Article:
Good practice is to wipe the battery over during watering as it’s a good way of scheduling battery cleaning and staying on top of the battery condition. The wipes can easily be disposed of in general waste when they are finished with.


There are some basic methods of battery cleaning using everyday items found in a supermarket, such as baking soda or window cleaner. Whilst cheap and readily available, they are not efficient at either neutralising or degreasing. Baking soda, a commonly used neutraliser, forms a paste on the battery that needs to be removed; furthermore, it has no degreasing properties. Household cleaners don’t neutralise the battery acid.

One of the best ways to keep a battery clean is to prevent it from getting dirty, we know that sounds a little bit crazy, but if you use a battery filling system, you can stop both boil over and overfilling before they happen, which is half the battle won. Like the AFS system, a battery filling system uses float valves that are placed into the vent caps and connected via tubing or hoses. They are designed to stop your battery from over-filling, save you time when watering the battery and are considerably safer to use compared to watering by hand. All you do is run your distilled water into the connector, and the AFS Battery Filling System does the rest.

When it comes to cleaning a battery, use products designed for cleaning batteries, such as 7Clean, which both neutralise the battery acid and include an industrial degreaser to remove the grime. They are applied directly to batteries and then absorbed with rags or rinsed off. 7Clean Wipes combine the concentrate and absorbent material in one item. By using these specific cleaning products helps make the task quick and easy to carry out:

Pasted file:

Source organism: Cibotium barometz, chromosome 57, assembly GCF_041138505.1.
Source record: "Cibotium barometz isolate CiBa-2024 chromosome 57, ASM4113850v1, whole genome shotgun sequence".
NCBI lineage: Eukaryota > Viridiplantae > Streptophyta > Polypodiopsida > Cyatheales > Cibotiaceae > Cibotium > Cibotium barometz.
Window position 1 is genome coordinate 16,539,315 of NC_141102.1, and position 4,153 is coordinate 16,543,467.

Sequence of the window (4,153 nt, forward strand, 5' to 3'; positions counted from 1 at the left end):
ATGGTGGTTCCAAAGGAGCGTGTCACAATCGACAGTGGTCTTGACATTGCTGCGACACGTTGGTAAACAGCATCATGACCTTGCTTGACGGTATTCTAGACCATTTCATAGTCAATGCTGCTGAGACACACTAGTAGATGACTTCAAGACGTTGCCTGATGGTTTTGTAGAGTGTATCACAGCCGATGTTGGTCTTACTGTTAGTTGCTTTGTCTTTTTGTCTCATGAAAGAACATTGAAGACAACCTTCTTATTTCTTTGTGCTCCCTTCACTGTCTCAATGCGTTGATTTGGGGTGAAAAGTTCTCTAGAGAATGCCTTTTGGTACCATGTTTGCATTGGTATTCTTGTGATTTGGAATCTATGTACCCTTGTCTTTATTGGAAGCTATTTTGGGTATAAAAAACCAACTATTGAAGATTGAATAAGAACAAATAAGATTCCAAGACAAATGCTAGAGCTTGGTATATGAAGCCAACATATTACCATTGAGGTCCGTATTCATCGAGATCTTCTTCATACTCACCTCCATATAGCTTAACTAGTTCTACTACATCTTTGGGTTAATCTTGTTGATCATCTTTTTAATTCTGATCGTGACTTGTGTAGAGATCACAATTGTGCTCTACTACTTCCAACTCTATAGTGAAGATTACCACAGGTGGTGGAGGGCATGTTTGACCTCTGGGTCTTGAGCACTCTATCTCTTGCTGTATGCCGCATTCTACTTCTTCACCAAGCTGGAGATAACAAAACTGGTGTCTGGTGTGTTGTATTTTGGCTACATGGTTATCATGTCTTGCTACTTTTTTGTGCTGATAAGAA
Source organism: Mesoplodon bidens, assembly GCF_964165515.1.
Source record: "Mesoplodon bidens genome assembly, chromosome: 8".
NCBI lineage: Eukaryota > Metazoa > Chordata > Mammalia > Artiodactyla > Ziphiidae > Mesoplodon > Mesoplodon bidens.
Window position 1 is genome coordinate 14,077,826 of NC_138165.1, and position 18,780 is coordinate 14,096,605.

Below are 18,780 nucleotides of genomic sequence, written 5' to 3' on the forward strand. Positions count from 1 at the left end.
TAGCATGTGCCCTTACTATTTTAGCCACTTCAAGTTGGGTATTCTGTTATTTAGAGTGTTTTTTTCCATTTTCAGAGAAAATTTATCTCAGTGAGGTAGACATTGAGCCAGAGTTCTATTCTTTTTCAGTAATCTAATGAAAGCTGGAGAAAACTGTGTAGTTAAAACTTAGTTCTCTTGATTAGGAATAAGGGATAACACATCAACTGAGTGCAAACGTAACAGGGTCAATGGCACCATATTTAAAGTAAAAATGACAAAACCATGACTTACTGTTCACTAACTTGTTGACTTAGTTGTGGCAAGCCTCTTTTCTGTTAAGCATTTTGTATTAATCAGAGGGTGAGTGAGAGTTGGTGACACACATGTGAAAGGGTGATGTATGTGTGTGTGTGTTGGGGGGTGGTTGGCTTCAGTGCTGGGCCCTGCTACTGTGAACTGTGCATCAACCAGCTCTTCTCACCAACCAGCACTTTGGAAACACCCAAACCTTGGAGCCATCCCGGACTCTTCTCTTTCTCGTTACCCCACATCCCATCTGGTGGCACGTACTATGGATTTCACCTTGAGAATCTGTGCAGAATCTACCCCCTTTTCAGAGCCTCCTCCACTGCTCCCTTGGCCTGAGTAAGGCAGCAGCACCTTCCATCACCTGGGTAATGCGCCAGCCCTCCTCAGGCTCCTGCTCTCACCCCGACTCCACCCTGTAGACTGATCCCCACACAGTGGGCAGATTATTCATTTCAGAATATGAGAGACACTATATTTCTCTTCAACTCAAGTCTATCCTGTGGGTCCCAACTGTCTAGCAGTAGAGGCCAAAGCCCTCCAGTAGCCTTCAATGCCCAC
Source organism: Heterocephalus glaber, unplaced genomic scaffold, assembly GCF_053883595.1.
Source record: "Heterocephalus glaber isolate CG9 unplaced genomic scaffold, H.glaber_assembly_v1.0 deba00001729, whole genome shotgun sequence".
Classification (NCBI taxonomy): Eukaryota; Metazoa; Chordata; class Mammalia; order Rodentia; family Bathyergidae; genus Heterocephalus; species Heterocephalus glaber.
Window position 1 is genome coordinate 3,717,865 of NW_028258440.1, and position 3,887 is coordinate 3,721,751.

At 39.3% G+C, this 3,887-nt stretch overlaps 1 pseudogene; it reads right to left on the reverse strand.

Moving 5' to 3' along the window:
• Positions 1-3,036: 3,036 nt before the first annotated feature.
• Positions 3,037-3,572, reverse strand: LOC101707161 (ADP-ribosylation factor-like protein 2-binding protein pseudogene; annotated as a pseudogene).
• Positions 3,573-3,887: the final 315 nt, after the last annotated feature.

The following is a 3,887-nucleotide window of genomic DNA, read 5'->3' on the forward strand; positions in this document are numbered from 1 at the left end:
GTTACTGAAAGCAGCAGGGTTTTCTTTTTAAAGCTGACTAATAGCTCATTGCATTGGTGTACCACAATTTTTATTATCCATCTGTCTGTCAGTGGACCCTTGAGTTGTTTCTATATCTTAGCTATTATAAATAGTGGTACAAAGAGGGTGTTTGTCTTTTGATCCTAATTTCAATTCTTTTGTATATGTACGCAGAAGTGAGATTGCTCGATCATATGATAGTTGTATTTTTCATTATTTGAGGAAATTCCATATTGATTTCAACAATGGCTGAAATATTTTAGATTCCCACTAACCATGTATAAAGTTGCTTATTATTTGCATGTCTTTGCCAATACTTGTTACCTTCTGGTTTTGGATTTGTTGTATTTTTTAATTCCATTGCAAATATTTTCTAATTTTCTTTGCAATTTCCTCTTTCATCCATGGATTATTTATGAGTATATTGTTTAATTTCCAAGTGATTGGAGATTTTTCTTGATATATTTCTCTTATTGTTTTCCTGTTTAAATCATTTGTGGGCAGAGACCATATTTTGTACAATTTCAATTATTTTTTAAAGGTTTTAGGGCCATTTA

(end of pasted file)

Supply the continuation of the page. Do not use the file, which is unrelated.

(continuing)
• The neutralisers remove any safety or environmental hazards from the battery acid.
• The degreasers effectively remove the grime.
• The colour changes when acid is present so the technician can see if all the acid has been removed.
• Relatively cheap and straightforward to use.
• Batteries can be cleaned ‘in-situ’ in the charging stands.
• You can also use it on floors and battery racks.
• Tested on battery materials to ensure it doesn’t damage the battery.


We’ve put together a checklist of the items we’d recommend you use when you’re cleaning batteries:

• 7Clean – Neutraliser and Degreaser.
• Stiff Brush – For removing stubborn materials, especially corrosion.
• Safety Equipment – Gloves, apron, safety goggles, safety shower, spill kit.
• Rags.
• Waste Disposal.


• Identify the battery to be cleaned.
• Check if there are any potential hazards before working on the battery.
• Disconnect battery from the application or charger, if practical.
• Either use the 7Clean all in one wipe or liberally spray 7Clean concentrate onto the battery cells, cables and casings while keeping cell caps tightly closed. 7Clean will change colours in the presence of acid and will change to a different colour when neutralised.
• If needed, agitate with a brush.
• When using the concentrate, wipe clean with a cloth, rinse with water, or air dry.

So that’s it, how and when to clean a battery. As we said, it’s a dirty job, but everyone really should do it and using a preventative approach, and the correct cleaning products helps keep your battery looking spick and span. If you have any questions or comments, get in touch below or via